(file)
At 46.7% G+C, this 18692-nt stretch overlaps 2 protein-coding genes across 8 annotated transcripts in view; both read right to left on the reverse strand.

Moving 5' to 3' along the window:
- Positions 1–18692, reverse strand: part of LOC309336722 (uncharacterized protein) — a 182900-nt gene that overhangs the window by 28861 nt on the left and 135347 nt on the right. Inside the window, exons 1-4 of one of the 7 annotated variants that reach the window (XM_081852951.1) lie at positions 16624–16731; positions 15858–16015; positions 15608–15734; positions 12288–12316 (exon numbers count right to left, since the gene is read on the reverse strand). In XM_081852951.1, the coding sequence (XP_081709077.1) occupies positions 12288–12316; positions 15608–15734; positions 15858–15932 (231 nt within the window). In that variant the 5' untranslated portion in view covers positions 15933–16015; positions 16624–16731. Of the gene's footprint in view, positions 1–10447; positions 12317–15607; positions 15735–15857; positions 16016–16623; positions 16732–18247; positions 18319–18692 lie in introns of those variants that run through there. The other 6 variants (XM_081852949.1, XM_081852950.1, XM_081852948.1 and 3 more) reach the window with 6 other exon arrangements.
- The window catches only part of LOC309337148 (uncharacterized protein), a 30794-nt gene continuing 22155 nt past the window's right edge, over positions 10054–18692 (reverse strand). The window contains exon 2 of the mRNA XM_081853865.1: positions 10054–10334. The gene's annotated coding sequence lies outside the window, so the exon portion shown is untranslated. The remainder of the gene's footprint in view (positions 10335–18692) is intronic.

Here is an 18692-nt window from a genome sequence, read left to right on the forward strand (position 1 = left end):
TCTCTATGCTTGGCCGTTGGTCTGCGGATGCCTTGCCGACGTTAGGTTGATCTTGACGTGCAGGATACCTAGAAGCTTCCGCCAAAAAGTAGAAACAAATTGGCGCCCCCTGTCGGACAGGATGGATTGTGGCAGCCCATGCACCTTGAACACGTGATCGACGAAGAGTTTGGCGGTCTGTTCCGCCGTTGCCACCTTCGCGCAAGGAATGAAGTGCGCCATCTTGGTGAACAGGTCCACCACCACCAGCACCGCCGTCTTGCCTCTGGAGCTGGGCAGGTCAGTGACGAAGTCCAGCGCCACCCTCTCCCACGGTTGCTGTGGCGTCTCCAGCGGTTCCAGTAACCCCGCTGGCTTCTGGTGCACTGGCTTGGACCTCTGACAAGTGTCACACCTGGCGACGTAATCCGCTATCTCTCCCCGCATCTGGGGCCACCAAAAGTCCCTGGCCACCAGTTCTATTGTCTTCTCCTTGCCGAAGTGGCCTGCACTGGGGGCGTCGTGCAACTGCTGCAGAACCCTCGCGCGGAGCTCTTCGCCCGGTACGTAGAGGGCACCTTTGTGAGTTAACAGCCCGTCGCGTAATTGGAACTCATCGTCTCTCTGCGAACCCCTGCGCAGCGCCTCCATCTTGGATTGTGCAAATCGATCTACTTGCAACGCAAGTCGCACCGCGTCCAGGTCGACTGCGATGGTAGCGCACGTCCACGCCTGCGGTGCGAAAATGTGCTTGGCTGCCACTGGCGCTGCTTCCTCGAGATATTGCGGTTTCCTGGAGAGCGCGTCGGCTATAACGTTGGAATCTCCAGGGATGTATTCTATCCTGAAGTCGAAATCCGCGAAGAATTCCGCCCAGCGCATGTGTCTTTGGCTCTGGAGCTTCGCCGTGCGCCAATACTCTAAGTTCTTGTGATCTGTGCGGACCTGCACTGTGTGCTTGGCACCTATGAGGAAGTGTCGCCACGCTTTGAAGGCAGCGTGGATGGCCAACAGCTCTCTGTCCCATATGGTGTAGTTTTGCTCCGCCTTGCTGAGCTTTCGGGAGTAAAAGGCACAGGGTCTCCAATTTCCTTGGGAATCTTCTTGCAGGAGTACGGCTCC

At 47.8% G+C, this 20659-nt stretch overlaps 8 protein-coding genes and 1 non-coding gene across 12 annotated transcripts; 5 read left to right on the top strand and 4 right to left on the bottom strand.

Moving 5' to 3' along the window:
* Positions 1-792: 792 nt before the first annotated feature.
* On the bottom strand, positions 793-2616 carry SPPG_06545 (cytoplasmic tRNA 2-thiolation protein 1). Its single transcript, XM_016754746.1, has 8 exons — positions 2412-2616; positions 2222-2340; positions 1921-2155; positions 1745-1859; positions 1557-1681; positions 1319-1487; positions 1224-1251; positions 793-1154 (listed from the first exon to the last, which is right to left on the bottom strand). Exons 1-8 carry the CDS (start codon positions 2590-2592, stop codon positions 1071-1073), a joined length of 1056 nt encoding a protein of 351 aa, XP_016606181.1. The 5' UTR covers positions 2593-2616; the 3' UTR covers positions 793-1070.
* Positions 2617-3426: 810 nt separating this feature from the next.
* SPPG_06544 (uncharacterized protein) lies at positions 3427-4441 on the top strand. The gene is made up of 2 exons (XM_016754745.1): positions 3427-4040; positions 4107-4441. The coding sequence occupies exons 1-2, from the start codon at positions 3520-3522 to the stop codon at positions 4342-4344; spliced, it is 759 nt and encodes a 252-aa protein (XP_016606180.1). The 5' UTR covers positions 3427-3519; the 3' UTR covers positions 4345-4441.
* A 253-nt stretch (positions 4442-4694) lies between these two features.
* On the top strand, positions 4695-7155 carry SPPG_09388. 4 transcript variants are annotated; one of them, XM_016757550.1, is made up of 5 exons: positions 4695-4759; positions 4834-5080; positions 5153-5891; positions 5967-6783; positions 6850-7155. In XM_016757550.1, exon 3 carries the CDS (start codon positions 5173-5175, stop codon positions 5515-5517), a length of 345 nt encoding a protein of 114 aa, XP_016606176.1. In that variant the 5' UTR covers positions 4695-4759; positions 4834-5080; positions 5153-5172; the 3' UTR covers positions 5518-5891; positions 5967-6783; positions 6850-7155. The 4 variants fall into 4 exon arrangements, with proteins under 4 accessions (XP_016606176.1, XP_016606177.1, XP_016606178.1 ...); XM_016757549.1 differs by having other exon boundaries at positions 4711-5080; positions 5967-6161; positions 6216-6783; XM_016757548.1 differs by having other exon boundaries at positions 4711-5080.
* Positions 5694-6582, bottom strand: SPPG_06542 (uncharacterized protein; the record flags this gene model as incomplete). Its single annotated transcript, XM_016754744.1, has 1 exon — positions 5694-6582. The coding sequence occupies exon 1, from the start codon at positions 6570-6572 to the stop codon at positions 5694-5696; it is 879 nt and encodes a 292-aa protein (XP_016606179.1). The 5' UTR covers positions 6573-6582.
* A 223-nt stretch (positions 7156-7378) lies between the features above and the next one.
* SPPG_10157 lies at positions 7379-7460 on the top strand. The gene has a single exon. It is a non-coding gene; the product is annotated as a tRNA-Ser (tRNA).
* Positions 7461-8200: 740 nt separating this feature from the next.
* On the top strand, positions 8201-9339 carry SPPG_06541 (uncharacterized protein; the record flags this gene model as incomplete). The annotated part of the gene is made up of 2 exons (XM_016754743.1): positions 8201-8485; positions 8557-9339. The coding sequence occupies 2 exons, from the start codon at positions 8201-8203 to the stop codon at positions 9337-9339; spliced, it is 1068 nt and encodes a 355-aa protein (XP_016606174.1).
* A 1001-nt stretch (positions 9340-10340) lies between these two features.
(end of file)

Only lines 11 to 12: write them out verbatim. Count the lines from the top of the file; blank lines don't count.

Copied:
* Positions 2617-3426: 810 nt separating this feature from the next.
* SPPG_06544 (uncharacterized protein) lies at positions 3427-4441 on the top strand. The gene is made up of 2 exons (XM_016754745.1): positions 3427-4040; positions 4107-4441. The coding sequence occupies exons 1-2, from the start codon at positions 3520-3522 to the stop codon at positions 4342-4344; spliced, it is 759 nt and encodes a 252-aa protein (XP_016606180.1). The 5' UTR covers positions 3427-3519; the 3' UTR covers positions 4345-4441.